Harry Fone is grassroots campaign manager for the TaxPayers’ Alliance.
Debate about council tax has raged since Sajid Javid, the communities secretary, announced that the cap on rate rises would be increased from 4.9 to 5.9 per cent. Most councils are taking the opportunity to increase it by the maximum allowed before triggering a referendum: many council leaders across the country defended the increase, arguing that it was entirely necessary to maintain adequate funding for local services. A phrase often used to describe councils’ budgets by local politicians and left-leaning campaigners is that they have been “cut to the bone”. But is this really true?
The TPA’s Town Hall Rich List, a comprehensive document detailing the best paid staff at local authorities, suggests that there is a little more fat left to trim. For example, in the financial year 2016 to 2017, there were over 2,300 council employees who received remuneration in excess of £100,000, and more than 500 earning more than the Prime Minister (£150,000+).
Is running a council more difficult than running the country? Some will make the case that the Prime Minister should be paid more (which may have merit), but this cannot be used as a coherent argument for justifying the high salaries of many council staff. I suspect many reading this would be happy to take on these council jobs for far less than our survey reveals.
As grassroots campaign manager for the TaxPayers’ Alliance I travel all over the country meeting our supporters and organising campaign days. Since December, we have been rallying against council tax rises and we hear the same thing from local residents nationwide: “Where does our money go?”
In part, it pays for very high salaries for lots of council employees. Bournemouth Borough Council spent £1.7 million on three employees, and the Chief Executive and Head of Paid Service at Birmingham City Council “earned” an eye-watering £666,662 last year. At a time when wage growth in the broader economy and other parts of the public sector is low (if not idle) how is it fair that taxpayers’ are asked to pay more, and yet local authority employees continue to receive ever larger pay packets?
People are fed up with being forced to stump up greater and greater tax sums every year, and not seeing improvements in local services. The average band D council tax bill in England is nearly £1,600, a 57 per cent real terms increase in the last twenty years. Taxpayers are being forced to pay more, yet the roads are still potholed and in some areas rubbish collections are every four weeks or, worse still, you have to pay a surcharge for green waste.
A common rebuttal to our campaign is that central government funding for local authorities has been reduced. This is indeed true but, even in years when this was not the case, councils were still increasing tax. I have spoken to many councillors who freely admit that when the funding was reduced they were able to make cuts to the tunes of millions of pounds without affecting frontline services. Many councils have continued to deliver high-quality services, and some aren’t increasing council tax. A striking example of this was on this very website just the other day, Kingston upon Thames council has made savings of £54 million, and reduced council tax by 60 per cent in real terms.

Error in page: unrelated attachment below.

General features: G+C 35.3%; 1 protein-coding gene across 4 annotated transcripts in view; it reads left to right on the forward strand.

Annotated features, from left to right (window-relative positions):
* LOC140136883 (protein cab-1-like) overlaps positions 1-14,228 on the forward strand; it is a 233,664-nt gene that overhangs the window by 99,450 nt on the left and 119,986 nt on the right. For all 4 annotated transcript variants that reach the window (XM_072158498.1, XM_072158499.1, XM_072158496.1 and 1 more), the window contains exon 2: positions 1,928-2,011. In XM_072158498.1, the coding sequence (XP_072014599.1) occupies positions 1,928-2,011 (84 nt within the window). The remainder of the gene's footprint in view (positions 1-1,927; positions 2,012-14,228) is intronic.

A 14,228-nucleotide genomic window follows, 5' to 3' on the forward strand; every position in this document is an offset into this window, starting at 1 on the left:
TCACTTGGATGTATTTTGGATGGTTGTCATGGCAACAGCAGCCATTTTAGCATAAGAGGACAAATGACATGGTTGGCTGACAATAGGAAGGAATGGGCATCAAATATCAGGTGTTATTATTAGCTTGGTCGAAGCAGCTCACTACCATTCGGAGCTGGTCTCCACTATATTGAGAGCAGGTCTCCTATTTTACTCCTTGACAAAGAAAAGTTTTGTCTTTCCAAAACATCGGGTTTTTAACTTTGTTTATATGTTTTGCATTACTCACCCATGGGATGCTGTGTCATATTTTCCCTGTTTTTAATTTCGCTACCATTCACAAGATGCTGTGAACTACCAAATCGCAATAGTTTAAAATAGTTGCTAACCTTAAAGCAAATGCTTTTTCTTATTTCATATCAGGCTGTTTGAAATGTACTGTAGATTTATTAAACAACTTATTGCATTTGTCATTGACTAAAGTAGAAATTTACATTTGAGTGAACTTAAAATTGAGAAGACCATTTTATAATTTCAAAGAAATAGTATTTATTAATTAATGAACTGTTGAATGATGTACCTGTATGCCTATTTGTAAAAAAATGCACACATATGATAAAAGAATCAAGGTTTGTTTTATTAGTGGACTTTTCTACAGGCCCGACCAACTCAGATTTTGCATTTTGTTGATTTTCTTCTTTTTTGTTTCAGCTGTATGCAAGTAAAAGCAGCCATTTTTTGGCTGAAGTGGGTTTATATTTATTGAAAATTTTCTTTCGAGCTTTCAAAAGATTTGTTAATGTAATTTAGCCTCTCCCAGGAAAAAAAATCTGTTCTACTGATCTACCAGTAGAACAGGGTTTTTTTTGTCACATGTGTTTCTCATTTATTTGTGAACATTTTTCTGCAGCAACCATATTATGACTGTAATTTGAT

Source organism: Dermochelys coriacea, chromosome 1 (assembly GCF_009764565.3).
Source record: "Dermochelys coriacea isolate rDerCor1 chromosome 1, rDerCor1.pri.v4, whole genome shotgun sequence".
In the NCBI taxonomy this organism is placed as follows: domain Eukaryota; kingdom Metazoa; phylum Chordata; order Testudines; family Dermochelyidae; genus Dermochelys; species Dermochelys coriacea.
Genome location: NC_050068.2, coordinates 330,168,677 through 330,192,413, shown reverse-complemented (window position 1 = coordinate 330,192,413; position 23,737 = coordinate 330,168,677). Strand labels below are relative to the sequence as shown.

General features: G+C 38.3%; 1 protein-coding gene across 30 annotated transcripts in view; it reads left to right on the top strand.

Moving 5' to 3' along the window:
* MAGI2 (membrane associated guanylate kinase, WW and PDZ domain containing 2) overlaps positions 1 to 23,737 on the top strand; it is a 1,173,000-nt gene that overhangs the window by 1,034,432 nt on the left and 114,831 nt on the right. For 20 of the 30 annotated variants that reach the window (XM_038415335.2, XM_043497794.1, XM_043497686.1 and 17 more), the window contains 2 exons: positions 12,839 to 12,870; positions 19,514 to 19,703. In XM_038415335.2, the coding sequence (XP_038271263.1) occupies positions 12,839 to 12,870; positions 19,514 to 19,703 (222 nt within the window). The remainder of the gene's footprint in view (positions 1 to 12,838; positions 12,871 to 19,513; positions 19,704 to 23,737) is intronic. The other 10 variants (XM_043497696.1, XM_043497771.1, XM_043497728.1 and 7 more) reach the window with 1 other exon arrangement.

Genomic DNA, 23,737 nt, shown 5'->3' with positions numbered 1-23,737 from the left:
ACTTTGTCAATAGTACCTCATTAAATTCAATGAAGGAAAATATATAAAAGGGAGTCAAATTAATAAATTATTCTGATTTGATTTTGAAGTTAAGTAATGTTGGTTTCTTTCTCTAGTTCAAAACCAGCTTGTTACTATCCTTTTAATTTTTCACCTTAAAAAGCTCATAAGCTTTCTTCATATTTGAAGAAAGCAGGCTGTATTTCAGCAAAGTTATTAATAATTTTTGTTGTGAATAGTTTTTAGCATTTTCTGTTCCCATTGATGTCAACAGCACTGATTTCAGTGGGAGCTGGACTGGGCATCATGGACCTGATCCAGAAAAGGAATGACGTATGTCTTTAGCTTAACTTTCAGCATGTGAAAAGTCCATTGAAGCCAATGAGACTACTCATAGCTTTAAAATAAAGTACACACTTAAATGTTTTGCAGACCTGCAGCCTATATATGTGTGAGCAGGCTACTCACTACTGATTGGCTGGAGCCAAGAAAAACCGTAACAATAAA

One of the most striking examples of simple ways to save taxpayers’ money came to light on recent a visit to the north east. I met with the Middlesbrough Independent Councillors Association and Middlesbrough Conservative Group. Together, they proposed an array of savings, merging the Chief Executive and Mayoral posts, capping staff salaries at £75,000, scrapping procurement of a large screen TV in the town centre, ending a grant of half a million pounds to the Middlesbrough Institute of Modern Art, and much more. The upshot: total savings of just over £3 million and council tax could have been frozen without affecting front line services. Instead, the current Labour administration increased council tax by five percent: they wouldn’t even allow the alternative proposal to be read out at a budget meeting.
It’s not just local Labour administrations that deserve criticism – the Conservatives are just as guilty at times. One of our supporters in West Sussex was recently chided by his local Conservative Association for joining our campaign against council tax rises. We keep hearing Conservative politicians say they are the party of low taxes, but that doesn’t always bear out in reality. It is tempting to devote many paragraphs to the disastrously run Northamptonshire County Council but I won’t – Harry Phibbs has written in detail about it on this site. Suffice it to say it further highlights the glaring inefficiencies in local government.
At the TaxPayers’ Alliance, we are contacted daily about multiple examples of wasteful spending by local government. Whether it is spending £10,000 to moving parking meters from one side of the road to the other, demolishing a £4.2 million “state of the art” solar powered canopy just ten years after construction was completed, or even councils launching their own unprofitable energy companies, the list is seemingly endless when it comes to examples of misspent money. When combined with excessive local authority salaries the amount of money that could be saved conceivably stretches into the tens of millions of pounds. That councils’ budgets are cut to the bone seems to often be little more than a bleeding stumps argument. Yes, there is plenty to do to face up to and effectively tackle the care crisis, but there is still room for many councils to get their spending and very generous salaries under control before asking hard-pressed taxpayers for yet more money.